2018: Marking Anniversaries

Introduction, by Dirk Schubotz (January 2018)
2018 is a year of many anniversaries for Northern Ireland, but also for ARK. To acknowledge this, during 2018 we will use this special Marking Anniversaries section to reflect on important historical events, and to explore how attitudes and perceptions in Northern Ireland have changed over time.

At the global stage we are celebrating the 50th anniversary of the civil rights movement. Significant events took place in 1968 in Northern Ireland, but also across the globe. These events arguably shaped in many ways the world in which we now live. 2018 is also the 20th anniversary of the signing of the Good Friday Agreement (GFA), and the current political impasse in Stormont is surely going to overshadow the reflections on the undeniable achievements of the peace process which was institutionalised with the GFA.

Whilst we recognise and commemorate macro-political events which have shaped our lives, we also want to look at how the attitudes and experiences of ordinary people have changed in perhaps less obvious ways. Although ARK was established in 2000, it was 1998, the same year the GFA was signed, when the first Northern Ireland Life and Times (NILT) survey took place. 2018 also marks the anniversaries of our other surveys; the first Young Life and Times (YLT) survey was conducted 15 years ago, whilst the first Kids' Life and Times (KLT) survey ran a decade ago in 2008. Both YLT and KLT were established to give children and young people an opportunity to express their views on issues that affect them at important stages in their young lives.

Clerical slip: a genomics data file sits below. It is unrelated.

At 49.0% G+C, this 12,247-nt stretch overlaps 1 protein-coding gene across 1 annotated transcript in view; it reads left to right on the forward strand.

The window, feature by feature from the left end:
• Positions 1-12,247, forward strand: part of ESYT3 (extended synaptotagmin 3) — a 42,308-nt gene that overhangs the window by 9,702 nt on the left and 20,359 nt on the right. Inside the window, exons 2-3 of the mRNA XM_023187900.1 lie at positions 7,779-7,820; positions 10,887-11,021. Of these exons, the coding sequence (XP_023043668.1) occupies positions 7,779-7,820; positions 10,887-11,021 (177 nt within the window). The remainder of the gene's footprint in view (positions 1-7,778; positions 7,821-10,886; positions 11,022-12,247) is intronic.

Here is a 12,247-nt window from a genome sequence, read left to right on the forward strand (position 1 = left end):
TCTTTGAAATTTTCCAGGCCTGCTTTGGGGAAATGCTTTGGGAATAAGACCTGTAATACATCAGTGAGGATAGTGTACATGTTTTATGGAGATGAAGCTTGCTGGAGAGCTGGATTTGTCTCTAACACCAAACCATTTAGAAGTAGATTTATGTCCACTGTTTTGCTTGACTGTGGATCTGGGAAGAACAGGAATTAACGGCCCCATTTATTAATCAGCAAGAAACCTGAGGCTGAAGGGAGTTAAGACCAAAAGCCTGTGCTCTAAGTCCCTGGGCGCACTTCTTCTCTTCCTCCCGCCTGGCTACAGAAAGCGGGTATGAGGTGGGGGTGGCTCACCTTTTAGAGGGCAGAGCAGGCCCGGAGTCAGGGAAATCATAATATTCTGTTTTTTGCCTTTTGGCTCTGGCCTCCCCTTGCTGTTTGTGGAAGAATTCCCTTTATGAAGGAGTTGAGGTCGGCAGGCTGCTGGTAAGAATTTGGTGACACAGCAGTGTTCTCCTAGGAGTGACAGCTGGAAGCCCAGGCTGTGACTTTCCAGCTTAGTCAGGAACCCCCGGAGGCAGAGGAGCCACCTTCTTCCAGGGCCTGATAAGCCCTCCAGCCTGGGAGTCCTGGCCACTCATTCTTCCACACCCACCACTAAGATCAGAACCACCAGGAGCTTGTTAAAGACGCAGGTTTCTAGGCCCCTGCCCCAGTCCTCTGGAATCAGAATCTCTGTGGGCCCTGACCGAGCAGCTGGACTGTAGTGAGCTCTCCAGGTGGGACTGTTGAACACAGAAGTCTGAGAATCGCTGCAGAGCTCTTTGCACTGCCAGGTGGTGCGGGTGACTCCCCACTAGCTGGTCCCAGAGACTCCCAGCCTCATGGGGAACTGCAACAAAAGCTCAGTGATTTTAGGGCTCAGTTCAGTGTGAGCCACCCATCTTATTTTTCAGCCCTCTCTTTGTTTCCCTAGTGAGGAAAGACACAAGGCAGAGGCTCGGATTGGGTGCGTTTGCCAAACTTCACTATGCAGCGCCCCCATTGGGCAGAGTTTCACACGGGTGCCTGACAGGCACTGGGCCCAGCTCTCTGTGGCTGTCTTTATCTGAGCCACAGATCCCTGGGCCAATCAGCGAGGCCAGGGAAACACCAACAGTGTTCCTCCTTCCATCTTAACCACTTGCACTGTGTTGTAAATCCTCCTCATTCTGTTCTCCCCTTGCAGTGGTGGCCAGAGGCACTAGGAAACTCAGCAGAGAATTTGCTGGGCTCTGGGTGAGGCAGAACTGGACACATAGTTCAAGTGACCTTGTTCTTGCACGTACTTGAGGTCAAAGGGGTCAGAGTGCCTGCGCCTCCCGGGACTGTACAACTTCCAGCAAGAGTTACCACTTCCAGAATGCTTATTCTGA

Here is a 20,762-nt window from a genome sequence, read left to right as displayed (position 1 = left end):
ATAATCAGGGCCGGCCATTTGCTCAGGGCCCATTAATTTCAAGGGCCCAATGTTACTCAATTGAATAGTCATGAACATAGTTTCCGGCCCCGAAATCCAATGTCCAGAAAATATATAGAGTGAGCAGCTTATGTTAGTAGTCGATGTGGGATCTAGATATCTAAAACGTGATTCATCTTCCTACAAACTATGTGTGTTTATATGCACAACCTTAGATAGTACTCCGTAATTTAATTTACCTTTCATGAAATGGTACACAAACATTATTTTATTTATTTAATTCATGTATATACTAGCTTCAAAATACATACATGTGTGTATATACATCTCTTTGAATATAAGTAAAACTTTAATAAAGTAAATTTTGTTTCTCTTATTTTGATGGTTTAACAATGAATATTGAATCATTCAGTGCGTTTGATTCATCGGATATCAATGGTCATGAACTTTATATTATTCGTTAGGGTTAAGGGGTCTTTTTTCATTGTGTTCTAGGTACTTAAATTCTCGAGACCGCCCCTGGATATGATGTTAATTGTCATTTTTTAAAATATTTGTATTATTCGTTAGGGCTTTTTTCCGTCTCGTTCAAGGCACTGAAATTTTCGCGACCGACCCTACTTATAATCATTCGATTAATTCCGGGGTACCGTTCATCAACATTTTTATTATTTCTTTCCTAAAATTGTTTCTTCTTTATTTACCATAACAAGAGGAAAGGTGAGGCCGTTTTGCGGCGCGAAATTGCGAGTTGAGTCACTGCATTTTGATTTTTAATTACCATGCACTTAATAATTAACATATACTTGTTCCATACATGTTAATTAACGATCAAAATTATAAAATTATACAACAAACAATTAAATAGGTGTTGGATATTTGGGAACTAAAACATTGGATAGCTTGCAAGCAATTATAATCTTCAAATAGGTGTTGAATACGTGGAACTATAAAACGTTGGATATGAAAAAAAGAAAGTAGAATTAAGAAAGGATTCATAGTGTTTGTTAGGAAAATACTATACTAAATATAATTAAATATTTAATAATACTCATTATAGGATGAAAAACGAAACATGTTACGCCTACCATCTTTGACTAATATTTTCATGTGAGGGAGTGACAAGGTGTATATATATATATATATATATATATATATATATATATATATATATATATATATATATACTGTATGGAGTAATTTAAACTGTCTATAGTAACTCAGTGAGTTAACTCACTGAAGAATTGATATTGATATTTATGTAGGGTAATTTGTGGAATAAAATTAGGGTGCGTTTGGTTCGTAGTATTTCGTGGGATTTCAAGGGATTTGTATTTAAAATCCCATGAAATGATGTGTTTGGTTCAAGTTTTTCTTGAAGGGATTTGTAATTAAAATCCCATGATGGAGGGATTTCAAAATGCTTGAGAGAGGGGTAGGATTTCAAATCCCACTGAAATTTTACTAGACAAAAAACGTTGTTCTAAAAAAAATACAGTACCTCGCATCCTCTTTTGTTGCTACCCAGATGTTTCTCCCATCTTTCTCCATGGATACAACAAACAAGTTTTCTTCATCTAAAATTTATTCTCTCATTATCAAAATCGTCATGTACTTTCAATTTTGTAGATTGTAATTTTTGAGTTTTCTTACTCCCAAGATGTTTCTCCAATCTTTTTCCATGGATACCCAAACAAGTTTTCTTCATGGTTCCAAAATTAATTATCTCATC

Most of today’s Primary 7 children and 16-year olds who grow up in Northern Ireland have not directly experienced violent conflict. In fact, they deal with very similar issues as their counterparts in England, Scotland, Wales, Ireland or other parts of Europe. Nonetheless, they are at the receiving end of policy making in Northern Ireland, a society coming out of conflict, and we will also use this Marking Anniversaries section to highlight some of these issues.



European Union? (ARK Feature 4), by Paula Devine and Ann Marie Gray (February 2018)
2018 marks the 45th anniversary of the UK joining the European Economic Community. However, the relationship between the UK and European Union and its predecessors has been complex. In Northern Ireland, this relationship has been complicated by the border and national identity. Surveys since 1989 show general pro-European attitudes in Northern Ireland, although unionist supporters have been less in favour. This pattern is also evident in the referendum and Northern Ireland Life and survey of 2016. In the years to come, public attitude surveys will provide an important barometer of opinion as the UK exits the European Union.

Disclaimer: © ARK 2002 Last Updated on Wednesday, 21-Feb-2018 11:41